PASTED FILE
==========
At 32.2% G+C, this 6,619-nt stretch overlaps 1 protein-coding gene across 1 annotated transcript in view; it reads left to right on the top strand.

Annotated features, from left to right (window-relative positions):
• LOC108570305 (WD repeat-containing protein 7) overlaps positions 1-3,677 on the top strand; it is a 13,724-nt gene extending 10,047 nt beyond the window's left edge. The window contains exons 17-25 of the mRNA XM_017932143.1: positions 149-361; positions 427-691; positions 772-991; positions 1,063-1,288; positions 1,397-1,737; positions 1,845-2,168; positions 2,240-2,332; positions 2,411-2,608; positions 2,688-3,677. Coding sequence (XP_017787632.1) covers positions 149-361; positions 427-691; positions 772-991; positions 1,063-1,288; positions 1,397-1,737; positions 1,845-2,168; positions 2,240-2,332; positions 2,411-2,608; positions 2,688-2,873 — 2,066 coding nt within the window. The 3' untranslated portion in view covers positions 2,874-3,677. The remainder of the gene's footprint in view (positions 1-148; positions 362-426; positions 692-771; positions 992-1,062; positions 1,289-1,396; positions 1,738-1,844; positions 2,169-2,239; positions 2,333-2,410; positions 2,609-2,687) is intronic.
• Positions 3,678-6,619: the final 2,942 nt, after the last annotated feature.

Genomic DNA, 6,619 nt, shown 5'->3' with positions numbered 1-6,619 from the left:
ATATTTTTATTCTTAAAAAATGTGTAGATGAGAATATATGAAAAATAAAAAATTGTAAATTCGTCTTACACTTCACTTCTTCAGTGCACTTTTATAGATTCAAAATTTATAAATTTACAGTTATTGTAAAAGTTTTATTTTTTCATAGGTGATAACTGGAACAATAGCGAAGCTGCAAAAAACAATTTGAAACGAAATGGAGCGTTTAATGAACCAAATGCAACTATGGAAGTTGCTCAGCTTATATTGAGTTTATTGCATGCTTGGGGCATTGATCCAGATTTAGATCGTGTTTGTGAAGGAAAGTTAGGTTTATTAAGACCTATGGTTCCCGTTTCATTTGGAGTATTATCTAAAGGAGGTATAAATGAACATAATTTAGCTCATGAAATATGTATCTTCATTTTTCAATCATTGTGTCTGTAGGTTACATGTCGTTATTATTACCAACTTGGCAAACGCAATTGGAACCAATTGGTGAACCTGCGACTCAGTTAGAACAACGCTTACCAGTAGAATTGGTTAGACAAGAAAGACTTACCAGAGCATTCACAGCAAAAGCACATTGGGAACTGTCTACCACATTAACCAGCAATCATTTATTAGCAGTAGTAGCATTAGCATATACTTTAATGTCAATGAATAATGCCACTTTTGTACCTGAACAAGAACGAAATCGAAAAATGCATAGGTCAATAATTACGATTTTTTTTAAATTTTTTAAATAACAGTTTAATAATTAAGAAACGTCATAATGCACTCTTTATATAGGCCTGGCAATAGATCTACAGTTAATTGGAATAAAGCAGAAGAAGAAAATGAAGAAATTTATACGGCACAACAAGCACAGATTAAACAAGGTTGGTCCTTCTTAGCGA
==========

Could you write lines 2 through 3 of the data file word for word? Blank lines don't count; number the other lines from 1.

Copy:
Annotated features, from left to right (window-relative positions):
• LOC108570305 (WD repeat-containing protein 7) overlaps positions 1-3,677 on the top strand; it is a 13,724-nt gene extending 10,047 nt beyond the window's left edge. The window contains exons 17-25 of the mRNA XM_017932143.1: positions 149-361; positions 427-691; positions 772-991; positions 1,063-1,288; positions 1,397-1,737; positions 1,845-2,168; positions 2,240-2,332; positions 2,411-2,608; positions 2,688-3,677. Coding sequence (XP_017787632.1) covers positions 149-361; positions 427-691; positions 772-991; positions 1,063-1,288; positions 1,397-1,737; positions 1,845-2,168; positions 2,240-2,332; positions 2,411-2,608; positions 2,688-2,873 — 2,066 coding nt within the window. The 3' untranslated portion in view covers positions 2,874-3,677. The remainder of the gene's footprint in view (positions 1-148; positions 362-426; positions 692-771; positions 992-1,062; positions 1,289-1,396; positions 1,738-1,844; positions 2,169-2,239; positions 2,333-2,410; positions 2,609-2,687) is intronic.